If you enjoy the magical films of Iranian film-makers, you are likely to compare Santosh Sivan’s eight-year-old Tahaan to another eight-year-old—Mohammad in Majid Majidi’s 1999 The Color of Paradise.

The wild-eyed, cheeky ferocity of Tahaan, played by Mumbai-born Purav Bhandare, who was selected from among 136 children in an audition last year, and his dogged effort to retrieve his best friend, an adorable donkey named Birbal (also selected after a long trek through many villages), can pale when you recall the bittersweet beauty of the scene where the blind Mohammad puts his palms in a stream and reads the pebbles in Braille as his father sits behind him on a rock, wondering how to get rid of his son.

Beastly tale: Sivan’s latest film also stars Anupam Kher and Sarika.

But the real star of this film is not Tahaan, it’s Kashmir. Sivan has finally done what no other film-maker has managed to do in the last two decades; he has gone out and reclaimed Kashmir for the Indian moviegoer. In fact, this is the first film to be shot entirely in Kashmir since the conflict began two decades ago.

Sivan’s Kashmir doesn’t have the mist and chinar feel of Yash Chopra’s favourite romantic location from the before conflict era. You’re unlikely to burst into song if you find yourself locked in a deserted house here and the keys go missing. And it’s near impossible to visualize a plump, pink Shammi Kapoor hollering on these ski slopes.

This Kashmir is all grown-up and battle-weary. It’s a place where little boys play terrorist games and believe they are grown men; where tired women hold up photographs of their missing spouses against army fences; where the 3 Rajasthan Rifles battalion soldiers aren’t erased out of (or caricatured in) the screenplay.

Sivan’s Kashmir is a bleak beauty. Winter light on bare trees creates mysterious landscapes with great depth of field. The unit shot in 12 villages, using authentic soldiers and sufi musicians (buy the soundtrack), but it’s unlikely you’ll recognize even old filmi favourites such as, say, the Dal Lake in the sequence where Tahaan is taken by boat across a bare, haunted water body to meet the head of a militant group. “The maximum feedback I’ve got from people is ‘are you sure this is Kashmir?’" says producer Mubina Rattonsey.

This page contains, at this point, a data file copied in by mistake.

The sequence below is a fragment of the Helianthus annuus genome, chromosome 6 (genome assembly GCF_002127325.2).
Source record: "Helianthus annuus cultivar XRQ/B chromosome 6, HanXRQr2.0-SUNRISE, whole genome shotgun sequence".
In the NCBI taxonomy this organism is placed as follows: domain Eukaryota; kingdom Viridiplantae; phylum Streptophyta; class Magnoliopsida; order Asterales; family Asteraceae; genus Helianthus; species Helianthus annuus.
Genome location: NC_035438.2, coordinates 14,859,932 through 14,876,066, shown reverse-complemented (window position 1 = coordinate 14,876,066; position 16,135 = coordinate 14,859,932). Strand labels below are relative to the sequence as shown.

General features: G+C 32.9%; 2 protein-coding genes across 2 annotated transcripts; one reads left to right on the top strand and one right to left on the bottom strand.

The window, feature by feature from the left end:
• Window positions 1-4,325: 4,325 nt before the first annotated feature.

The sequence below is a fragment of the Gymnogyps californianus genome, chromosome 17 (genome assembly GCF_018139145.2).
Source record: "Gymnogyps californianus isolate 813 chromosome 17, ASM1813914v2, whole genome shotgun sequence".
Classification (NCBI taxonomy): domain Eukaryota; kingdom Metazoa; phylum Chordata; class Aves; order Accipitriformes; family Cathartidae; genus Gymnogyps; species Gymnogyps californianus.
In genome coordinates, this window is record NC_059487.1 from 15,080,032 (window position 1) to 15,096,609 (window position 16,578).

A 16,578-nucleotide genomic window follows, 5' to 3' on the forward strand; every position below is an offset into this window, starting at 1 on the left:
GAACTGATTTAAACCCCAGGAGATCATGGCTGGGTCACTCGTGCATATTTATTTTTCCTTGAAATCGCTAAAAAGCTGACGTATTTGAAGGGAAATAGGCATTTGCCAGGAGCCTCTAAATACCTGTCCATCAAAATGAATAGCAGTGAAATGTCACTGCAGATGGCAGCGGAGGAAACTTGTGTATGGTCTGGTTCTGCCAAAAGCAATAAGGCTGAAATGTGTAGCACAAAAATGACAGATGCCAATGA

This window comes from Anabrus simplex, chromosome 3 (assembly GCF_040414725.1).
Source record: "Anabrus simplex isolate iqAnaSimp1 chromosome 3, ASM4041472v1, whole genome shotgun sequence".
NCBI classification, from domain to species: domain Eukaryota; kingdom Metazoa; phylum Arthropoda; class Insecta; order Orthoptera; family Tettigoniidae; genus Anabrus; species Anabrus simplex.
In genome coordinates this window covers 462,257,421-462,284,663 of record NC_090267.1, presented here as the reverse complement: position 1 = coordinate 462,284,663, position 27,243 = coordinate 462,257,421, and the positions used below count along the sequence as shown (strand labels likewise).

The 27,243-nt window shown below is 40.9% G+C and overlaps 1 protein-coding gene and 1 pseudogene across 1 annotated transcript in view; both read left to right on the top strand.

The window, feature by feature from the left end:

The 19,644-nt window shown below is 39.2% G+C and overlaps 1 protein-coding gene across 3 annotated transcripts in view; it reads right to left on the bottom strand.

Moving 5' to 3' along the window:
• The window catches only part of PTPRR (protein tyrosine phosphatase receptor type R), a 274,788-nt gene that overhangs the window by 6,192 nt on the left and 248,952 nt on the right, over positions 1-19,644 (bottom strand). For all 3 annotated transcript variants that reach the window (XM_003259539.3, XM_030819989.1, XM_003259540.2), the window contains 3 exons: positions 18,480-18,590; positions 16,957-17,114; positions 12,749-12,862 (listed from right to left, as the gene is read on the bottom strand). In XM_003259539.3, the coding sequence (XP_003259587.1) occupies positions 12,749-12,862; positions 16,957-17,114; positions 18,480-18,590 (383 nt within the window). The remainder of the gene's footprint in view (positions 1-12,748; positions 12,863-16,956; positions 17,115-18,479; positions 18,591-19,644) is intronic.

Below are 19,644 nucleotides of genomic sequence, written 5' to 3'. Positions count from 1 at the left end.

It almost wasn’t but Rattonsey finally managed to convince the Mumbai-based unit of more than 70 people that they should shoot in Kashmir, and not Manali. The film was finally shot over six weeks in a -15 degrees Celsius winter last year. Everybody survived the experience of shooting in war-torn Kashmir though it was a wilder ride than it would have been elsewhere. Flights were often delayed due to low visibility; one crew member was questioned by the army despite the fact that he was carrying an identity card; post-sunset parties were usually held at the special task force camp; and there was sunlight only for a couple of hours in the morning.

So, is that picture-perfect Kashmir we gaped at in 90 or so films of the 1960s, 1970s and half of the 1980s gone forever? Many of us have only those early cinematic memories of India’s favourite paradise. By the time we were old enough to go out and explore our country, Kashmir was firmly out of bounds.

Film-makers have been slowly drawn back to the region—a Sudhir Mishra and Reliance BIG Entertainment film shot in Kashmir will likely be the next release and UTV says Kashmir is still a contender for the children’s film it plans to shoot with Majidi.

But then, Kashmir is unpredictable.

Even as this story was being written, the situation in Kashmir changed. The director of tourism, Farooq Ahmed Shah, who told this writer at least “8-10 films" were in the pipeline, and that he would have a list ready in a day, then understandably wouldn’t answer any calls after violence broke out yet again.

Whether or not Sivan’s film brings a new rush of film-makers to the region, viewers like me will certainly thank him for bringing Kashmir back to the big screen.

Tahaan released in theatres on Friday.